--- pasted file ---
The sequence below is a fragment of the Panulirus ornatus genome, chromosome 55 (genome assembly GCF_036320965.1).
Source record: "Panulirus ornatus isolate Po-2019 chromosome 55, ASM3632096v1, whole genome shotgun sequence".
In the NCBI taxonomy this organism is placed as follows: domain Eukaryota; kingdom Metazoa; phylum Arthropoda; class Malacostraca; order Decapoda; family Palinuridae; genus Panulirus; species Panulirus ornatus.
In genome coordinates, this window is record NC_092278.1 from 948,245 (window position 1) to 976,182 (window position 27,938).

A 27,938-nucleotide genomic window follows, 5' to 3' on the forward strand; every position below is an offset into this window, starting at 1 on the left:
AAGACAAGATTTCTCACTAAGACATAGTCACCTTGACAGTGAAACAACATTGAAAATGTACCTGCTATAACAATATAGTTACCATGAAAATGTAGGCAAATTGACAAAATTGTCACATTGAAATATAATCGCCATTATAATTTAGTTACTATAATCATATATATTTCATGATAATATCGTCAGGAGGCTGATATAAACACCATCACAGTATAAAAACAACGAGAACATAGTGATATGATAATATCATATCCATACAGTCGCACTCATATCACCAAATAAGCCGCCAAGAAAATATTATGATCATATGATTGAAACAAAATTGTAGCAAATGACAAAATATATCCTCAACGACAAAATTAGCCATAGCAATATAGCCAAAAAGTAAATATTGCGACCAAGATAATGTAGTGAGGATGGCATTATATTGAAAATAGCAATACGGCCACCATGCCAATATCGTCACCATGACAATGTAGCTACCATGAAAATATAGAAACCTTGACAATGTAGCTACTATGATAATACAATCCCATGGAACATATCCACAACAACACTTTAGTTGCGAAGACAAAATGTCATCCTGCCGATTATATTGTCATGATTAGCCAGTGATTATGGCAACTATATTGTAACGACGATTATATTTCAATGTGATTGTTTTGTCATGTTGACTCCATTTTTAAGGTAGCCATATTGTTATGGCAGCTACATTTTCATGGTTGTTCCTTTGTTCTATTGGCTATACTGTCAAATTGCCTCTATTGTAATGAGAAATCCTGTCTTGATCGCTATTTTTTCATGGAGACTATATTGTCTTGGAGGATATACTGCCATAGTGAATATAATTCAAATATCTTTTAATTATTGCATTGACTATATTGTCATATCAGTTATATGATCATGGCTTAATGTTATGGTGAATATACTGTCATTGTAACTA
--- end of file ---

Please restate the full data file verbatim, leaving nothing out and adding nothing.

The sequence below is a fragment of the Panulirus ornatus genome, chromosome 55 (genome assembly GCF_036320965.1).
Source record: "Panulirus ornatus isolate Po-2019 chromosome 55, ASM3632096v1, whole genome shotgun sequence".
In the NCBI taxonomy this organism is placed as follows: domain Eukaryota; kingdom Metazoa; phylum Arthropoda; class Malacostraca; order Decapoda; family Palinuridae; genus Panulirus; species Panulirus ornatus.
In genome coordinates, this window is record NC_092278.1 from 948,245 (window position 1) to 976,182 (window position 27,938).

A 27,938-nucleotide genomic window follows, 5' to 3' on the forward strand; every position below is an offset into this window, starting at 1 on the left:
AAGACAAGATTTCTCACTAAGACATAGTCACCTTGACAGTGAAACAACATTGAAAATGTACCTGCTATAACAATATAGTTACCATGAAAATGTAGGCAAATTGACAAAATTGTCACATTGAAATATAATCGCCATTATAATTTAGTTACTATAATCATATATATTTCATGATAATATCGTCAGGAGGCTGATATAAACACCATCACAGTATAAAAACAACGAGAACATAGTGATATGATAATATCATATCCATACAGTCGCACTCATATCACCAAATAAGCCGCCAAGAAAATATTATGATCATATGATTGAAACAAAATTGTAGCAAATGACAAAATATATCCTCAACGACAAAATTAGCCATAGCAATATAGCCAAAAAGTAAATATTGCGACCAAGATAATGTAGTGAGGATGGCATTATATTGAAAATAGCAATACGGCCACCATGCCAATATCGTCACCATGACAATGTAGCTACCATGAAAATATAGAAACCTTGACAATGTAGCTACTATGATAATACAATCCCATGGAACATATCCACAACAACACTTTAGTTGCGAAGACAAAATGTCATCCTGCCGATTATATTGTCATGATTAGCCAGTGATTATGGCAACTATATTGTAACGACGATTATATTTCAATGTGATTGTTTTGTCATGTTGACTCCATTTTTAAGGTAGCCATATTGTTATGGCAGCTACATTTTCATGGTTGTTCCTTTGTTCTATTGGCTATACTGTCAAATTGCCTCTATTGTAATGAGAAATCCTGTCTTGATCGCTATTTTTTCATGGAGACTATATTGTCTTGGAGGATATACTGCCATAGTGAATATAATTCAAATATCTTTTAATTATTGCATTGACTATATTGTCATATCAGTTATATGATCATGGCTTAATGTTATGGTGAATATACTGTCATTGTAACTA